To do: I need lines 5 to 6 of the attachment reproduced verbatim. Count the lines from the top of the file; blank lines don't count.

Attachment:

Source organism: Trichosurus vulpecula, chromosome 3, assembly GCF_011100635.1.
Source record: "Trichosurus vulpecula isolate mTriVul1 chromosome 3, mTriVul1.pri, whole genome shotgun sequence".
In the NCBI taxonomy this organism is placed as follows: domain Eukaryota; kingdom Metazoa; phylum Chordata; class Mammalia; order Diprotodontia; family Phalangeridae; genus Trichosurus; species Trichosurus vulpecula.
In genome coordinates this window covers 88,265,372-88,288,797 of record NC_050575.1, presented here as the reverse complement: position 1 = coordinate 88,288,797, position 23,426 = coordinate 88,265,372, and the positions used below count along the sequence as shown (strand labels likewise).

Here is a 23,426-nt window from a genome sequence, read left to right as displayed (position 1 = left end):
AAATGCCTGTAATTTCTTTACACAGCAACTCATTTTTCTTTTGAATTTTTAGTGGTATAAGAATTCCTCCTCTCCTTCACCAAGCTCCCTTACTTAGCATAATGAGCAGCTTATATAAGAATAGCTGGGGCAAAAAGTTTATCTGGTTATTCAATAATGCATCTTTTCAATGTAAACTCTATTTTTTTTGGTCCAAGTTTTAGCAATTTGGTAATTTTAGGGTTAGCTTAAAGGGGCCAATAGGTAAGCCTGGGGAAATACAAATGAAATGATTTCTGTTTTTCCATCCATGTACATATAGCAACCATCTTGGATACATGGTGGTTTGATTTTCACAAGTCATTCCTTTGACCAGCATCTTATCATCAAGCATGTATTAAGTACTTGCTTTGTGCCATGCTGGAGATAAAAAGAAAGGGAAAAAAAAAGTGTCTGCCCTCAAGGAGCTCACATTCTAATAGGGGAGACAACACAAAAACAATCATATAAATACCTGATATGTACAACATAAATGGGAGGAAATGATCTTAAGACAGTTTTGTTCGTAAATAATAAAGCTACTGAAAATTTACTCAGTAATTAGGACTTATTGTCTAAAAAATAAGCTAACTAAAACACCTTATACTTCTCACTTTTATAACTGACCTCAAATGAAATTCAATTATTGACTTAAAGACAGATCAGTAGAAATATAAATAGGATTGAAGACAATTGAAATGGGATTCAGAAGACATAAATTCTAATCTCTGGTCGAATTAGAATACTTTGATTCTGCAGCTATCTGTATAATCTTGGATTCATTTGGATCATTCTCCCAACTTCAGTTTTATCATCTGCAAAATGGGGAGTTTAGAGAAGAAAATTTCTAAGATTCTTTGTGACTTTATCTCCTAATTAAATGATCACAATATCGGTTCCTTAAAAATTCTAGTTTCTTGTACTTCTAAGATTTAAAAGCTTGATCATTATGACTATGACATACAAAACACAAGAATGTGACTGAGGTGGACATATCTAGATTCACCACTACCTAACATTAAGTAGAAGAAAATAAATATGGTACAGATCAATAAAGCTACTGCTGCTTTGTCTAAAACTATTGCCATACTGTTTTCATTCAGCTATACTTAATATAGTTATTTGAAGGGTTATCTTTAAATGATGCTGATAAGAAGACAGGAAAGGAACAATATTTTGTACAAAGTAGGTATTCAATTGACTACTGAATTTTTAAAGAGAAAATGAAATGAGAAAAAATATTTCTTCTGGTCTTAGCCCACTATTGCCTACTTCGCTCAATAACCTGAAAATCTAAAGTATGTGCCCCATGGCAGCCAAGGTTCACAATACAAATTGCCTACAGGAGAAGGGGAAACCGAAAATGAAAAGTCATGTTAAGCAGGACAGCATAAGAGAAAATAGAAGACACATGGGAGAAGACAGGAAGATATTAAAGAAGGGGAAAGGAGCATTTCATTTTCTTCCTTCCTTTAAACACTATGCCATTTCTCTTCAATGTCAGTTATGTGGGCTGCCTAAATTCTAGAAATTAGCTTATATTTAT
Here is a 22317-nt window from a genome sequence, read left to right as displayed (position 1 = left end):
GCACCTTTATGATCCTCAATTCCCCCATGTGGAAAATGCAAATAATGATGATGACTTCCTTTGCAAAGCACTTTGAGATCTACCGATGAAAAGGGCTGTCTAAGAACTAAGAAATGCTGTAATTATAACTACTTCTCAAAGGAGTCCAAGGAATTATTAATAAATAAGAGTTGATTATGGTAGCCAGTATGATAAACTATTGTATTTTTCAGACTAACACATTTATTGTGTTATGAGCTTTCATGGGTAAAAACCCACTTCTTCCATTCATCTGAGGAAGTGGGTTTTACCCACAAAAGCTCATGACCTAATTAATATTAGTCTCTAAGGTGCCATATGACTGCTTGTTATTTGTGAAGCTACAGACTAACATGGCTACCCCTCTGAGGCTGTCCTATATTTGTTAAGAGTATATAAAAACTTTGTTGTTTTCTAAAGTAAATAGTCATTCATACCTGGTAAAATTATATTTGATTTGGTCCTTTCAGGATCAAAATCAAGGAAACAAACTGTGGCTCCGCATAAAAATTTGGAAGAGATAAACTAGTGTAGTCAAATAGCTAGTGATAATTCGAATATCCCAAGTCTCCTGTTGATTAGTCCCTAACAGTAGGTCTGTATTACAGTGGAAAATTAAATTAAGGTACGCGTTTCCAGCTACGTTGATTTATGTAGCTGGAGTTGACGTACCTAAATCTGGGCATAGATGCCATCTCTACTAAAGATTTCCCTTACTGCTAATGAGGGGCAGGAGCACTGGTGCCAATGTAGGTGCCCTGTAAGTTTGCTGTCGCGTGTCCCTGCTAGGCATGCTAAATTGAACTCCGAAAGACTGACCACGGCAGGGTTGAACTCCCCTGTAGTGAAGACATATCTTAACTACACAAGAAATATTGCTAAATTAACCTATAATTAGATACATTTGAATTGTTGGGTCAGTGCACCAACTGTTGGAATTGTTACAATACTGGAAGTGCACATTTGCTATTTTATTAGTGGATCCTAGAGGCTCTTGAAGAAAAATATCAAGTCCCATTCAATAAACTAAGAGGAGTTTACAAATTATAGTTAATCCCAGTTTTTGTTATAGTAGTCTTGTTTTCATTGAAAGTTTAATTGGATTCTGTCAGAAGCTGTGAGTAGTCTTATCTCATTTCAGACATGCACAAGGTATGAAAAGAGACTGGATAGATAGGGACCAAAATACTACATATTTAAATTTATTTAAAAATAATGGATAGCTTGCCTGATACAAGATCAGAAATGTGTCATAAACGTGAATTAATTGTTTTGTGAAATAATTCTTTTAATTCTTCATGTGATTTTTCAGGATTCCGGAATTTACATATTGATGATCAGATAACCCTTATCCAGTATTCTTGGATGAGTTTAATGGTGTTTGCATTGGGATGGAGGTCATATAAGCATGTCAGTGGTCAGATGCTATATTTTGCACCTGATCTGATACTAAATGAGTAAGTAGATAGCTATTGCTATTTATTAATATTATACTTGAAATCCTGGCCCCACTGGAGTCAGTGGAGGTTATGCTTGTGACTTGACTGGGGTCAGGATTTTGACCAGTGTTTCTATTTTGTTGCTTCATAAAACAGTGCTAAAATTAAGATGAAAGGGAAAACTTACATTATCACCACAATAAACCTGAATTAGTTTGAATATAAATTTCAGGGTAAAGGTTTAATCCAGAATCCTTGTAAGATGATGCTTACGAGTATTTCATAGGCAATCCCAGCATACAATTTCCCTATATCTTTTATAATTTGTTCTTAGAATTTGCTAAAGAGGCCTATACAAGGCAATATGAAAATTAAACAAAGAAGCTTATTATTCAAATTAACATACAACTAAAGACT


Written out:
Here is a 23,426-nt window from a genome sequence, read left to right as displayed (position 1 = left end):
AAATGCCTGTAATTTCTTTACACAGCAACTCATTTTTCTTTTGAATTTTTAGTGGTATAAGAATTCCTCCTCTCCTTCACCAAGCTCCCTTACTTAGCATAATGAGCAGCTTATATAAGAATAGCTGGGGCAAAAAGTTTATCTGGTTATTCAATAATGCATCTTTTCAATGTAAACTCTATTTTTTTTGGTCCAAGTTTTAGCAATTTGGTAATTTTAGGGTTAGCTTAAAGGGGCCAATAGGTAAGCCTGGGGAAATACAAATGAAATGATTTCTGTTTTTCCATCCATGTACATATAGCAACCATCTTGGATACATGGTGGTTTGATTTTCACAAGTCATTCCTTTGACCAGCATCTTATCATCAAGCATGTATTAAGTACTTGCTTTGTGCCATGCTGGAGATAAAAAGAAAGGGAAAAAAAAAGTGTCTGCCCTCAAGGAGCTCACATTCTAATAGGGGAGACAACACAAAAACAATCATATAAATACCTGATATGTACAACATAAATGGGAGGAAATGATCTTAAGACAGTTTTGTTCGTAAATAATAAAGCTACTGAAAATTTACTCAGTAATTAGGACTTATTGTCTAAAAAATAAGCTAACTAAAACACCTTATACTTCTCACTTTTATAACTGACCTCAAATGAAATTCAATTATTGACTTAAAGACAGATCAGTAGAAATATAAATAGGATTGAAGACAATTGAAATGGGATTCAGAAGACATAAATTCTAATCTCTGGTCGAATTAGAATACTTTGATTCTGCAGCTATCTGTATAATCTTGGATTCATTTGGATCATTCTCCCAACTTCAGTTTTATCATCTGCAAAATGGGGAGTTTAGAGAAGAAAATTTCTAAGATTCTTTGTGACTTTATCTCCTAATTAAATGATCACAATATCGGTTCCTTAAAAATTCTAGTTTCTTGTACTTCTAAGATTTAAAAGCTTGATCATTATGACTATGACATACAAAACACAAGAATGTGACTGAGGTGGACATATCTAGATTCACCACTACCTAACATTAAGTAGAAGAAAATAAATATGGTACAGATCAATAAAGCTACTGCTGCTTTGTCTAAAACTATTGCCATACTGTTTTCATTCAGCTATACTTAATATAGTTATTTGAAGGGTTATCTTTAAATGATGCTGATAAGAAGACAGGAAAGGAACAATATTTTGTACAAAGTAGGTATTCAATTGACTACTGAATTTTTAAAGAGAAAATGAAATGAGAAAAAATATTTCTTCTGGTCTTAGCCCACTATTGCCTACTTCGCTCAATAACCTGAAAATCTAAAGTATGTGCCCCATGGCAGCCAAGGTTCACAATACAAATTGCCTACAGGAGAAGGGGAAACCGAAAATGAAAAGTCATGTTAAGCAGGACAGCATAAGAGAAAATAGAAGACACATGGGAGAAGACAGGAAGATATTAAAGAAGGGGAAAGGAGCATTTCATTTTCTTCCTTCCTTTAAACACTATGCCATTTCTCTTCAATGTCAGTTATGTGGGCTGCCTAAATTCTAGAAATTAGCTTATATTTAT